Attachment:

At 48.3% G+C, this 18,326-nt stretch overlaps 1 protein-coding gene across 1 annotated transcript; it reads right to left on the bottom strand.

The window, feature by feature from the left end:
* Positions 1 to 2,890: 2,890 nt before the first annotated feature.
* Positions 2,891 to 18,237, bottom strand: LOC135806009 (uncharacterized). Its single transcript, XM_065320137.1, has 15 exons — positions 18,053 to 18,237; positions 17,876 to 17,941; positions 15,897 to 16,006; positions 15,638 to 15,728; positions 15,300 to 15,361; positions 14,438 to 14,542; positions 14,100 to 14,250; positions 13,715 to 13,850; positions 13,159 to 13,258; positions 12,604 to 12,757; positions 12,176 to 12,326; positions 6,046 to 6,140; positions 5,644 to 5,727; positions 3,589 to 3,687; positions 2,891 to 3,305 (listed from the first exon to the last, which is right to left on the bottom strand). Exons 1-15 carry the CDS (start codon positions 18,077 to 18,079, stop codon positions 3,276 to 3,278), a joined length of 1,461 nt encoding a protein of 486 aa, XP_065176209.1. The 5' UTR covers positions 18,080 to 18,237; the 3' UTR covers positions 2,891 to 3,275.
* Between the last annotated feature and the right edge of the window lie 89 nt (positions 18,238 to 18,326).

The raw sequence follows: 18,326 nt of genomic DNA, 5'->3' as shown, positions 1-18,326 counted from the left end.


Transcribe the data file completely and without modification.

At 48.3% G+C, this 18,326-nt stretch overlaps 1 protein-coding gene across 1 annotated transcript; it reads right to left on the bottom strand.

The window, feature by feature from the left end:
* Positions 1 to 2,890: 2,890 nt before the first annotated feature.
* Positions 2,891 to 18,237, bottom strand: LOC135806009 (uncharacterized). Its single transcript, XM_065320137.1, has 15 exons — positions 18,053 to 18,237; positions 17,876 to 17,941; positions 15,897 to 16,006; positions 15,638 to 15,728; positions 15,300 to 15,361; positions 14,438 to 14,542; positions 14,100 to 14,250; positions 13,715 to 13,850; positions 13,159 to 13,258; positions 12,604 to 12,757; positions 12,176 to 12,326; positions 6,046 to 6,140; positions 5,644 to 5,727; positions 3,589 to 3,687; positions 2,891 to 3,305 (listed from the first exon to the last, which is right to left on the bottom strand). Exons 1-15 carry the CDS (start codon positions 18,077 to 18,079, stop codon positions 3,276 to 3,278), a joined length of 1,461 nt encoding a protein of 486 aa, XP_065176209.1. The 5' UTR covers positions 18,080 to 18,237; the 3' UTR covers positions 2,891 to 3,275.
* Between the last annotated feature and the right edge of the window lie 89 nt (positions 18,238 to 18,326).

The raw sequence follows: 18,326 nt of genomic DNA, 5'->3' as shown, positions 1-18,326 counted from the left end.